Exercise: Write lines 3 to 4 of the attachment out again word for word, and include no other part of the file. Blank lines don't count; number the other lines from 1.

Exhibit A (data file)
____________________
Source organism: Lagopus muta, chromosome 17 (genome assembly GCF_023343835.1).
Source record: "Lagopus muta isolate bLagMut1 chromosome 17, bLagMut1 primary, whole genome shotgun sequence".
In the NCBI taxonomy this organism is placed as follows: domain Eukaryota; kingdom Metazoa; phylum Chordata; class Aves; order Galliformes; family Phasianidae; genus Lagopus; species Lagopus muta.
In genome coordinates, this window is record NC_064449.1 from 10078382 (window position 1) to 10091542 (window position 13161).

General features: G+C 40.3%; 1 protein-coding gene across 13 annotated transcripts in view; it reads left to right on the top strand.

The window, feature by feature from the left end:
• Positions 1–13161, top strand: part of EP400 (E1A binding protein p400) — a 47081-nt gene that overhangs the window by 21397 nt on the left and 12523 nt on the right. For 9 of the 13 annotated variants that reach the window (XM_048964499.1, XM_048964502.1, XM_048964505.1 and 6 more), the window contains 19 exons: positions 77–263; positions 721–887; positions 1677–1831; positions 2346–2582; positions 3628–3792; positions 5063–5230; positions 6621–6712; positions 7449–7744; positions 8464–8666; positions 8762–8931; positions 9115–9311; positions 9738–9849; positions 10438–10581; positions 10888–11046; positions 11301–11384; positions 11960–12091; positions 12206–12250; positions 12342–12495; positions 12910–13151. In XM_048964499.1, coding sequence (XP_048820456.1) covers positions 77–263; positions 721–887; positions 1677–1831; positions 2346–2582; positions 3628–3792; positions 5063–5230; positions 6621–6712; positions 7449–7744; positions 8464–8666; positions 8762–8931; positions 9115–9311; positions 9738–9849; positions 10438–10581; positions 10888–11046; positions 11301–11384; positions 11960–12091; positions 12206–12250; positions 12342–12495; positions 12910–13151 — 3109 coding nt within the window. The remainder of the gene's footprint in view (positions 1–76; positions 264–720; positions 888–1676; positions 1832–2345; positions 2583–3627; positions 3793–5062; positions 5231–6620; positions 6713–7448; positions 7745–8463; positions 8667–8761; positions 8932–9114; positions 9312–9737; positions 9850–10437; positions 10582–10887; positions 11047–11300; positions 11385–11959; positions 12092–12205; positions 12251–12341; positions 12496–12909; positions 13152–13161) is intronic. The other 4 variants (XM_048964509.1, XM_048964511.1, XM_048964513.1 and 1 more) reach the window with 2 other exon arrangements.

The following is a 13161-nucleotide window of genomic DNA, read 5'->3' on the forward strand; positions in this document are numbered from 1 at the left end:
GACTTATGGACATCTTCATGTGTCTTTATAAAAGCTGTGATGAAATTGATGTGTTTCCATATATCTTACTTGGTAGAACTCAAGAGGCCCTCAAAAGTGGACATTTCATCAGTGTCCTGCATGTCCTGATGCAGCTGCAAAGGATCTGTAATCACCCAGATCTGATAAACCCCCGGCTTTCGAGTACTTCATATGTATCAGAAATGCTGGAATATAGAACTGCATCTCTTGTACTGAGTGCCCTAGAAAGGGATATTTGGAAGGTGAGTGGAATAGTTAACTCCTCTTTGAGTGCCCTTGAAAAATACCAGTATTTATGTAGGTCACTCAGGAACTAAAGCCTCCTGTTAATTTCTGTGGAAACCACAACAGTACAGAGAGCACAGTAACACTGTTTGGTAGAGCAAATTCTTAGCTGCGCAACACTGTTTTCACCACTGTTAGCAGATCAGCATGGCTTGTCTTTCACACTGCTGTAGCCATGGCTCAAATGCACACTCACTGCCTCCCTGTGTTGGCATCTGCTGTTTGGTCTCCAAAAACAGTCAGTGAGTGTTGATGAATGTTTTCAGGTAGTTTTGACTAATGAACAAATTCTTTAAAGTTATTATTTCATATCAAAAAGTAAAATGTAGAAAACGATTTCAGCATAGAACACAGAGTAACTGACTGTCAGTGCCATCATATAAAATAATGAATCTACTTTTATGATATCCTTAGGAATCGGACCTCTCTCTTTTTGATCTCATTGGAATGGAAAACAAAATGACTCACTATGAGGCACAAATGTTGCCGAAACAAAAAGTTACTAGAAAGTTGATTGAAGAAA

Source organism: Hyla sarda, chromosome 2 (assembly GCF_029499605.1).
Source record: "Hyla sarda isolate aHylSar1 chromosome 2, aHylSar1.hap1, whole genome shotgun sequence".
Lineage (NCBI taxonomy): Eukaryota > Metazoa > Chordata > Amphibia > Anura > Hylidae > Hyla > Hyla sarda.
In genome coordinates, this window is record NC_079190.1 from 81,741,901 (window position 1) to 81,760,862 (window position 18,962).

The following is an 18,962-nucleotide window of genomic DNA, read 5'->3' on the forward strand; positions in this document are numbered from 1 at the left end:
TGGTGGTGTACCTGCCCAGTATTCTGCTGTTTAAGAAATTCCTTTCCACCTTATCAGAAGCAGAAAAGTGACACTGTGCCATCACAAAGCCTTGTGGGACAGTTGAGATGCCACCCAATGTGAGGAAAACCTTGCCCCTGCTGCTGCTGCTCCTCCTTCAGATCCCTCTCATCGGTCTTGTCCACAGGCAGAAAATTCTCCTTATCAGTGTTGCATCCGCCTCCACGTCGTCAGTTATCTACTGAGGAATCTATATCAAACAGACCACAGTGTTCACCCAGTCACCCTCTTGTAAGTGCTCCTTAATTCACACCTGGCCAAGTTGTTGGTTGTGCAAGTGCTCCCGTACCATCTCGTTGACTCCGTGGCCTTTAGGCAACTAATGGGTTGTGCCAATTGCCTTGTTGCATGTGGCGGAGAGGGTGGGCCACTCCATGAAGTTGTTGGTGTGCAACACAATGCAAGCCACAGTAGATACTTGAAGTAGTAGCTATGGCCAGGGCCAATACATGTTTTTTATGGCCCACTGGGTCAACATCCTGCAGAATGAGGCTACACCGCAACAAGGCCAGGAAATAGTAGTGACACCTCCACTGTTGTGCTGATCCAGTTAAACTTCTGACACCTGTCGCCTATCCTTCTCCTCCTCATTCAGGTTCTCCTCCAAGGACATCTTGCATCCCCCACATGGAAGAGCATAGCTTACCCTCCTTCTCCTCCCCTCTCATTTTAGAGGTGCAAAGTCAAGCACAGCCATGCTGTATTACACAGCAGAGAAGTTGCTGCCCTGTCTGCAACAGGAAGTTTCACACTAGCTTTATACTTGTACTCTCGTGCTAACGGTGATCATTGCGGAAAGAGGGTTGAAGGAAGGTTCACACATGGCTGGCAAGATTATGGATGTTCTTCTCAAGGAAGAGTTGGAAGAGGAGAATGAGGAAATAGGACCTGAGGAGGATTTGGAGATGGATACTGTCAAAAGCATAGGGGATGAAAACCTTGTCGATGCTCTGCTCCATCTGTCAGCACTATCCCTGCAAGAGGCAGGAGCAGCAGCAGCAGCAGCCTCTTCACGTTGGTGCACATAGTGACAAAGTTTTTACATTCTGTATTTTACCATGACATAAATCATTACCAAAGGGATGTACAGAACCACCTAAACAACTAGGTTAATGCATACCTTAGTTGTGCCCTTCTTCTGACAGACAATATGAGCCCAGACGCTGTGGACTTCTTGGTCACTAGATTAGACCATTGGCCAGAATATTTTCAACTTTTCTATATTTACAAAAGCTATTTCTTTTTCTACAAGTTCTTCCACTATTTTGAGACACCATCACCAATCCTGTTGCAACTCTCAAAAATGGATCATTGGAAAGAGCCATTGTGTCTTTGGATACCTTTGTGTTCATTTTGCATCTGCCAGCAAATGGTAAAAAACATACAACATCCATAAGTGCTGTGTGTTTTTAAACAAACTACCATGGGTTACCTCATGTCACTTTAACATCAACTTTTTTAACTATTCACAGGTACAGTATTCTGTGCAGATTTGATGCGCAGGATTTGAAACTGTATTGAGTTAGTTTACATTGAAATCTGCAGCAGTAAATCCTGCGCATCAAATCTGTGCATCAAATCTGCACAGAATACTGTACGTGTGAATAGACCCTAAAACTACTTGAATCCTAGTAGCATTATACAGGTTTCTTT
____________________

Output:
In the NCBI taxonomy this organism is placed as follows: domain Eukaryota; kingdom Metazoa; phylum Chordata; class Aves; order Galliformes; family Phasianidae; genus Lagopus; species Lagopus muta.
In genome coordinates, this window is record NC_064449.1 from 10078382 (window position 1) to 10091542 (window position 13161).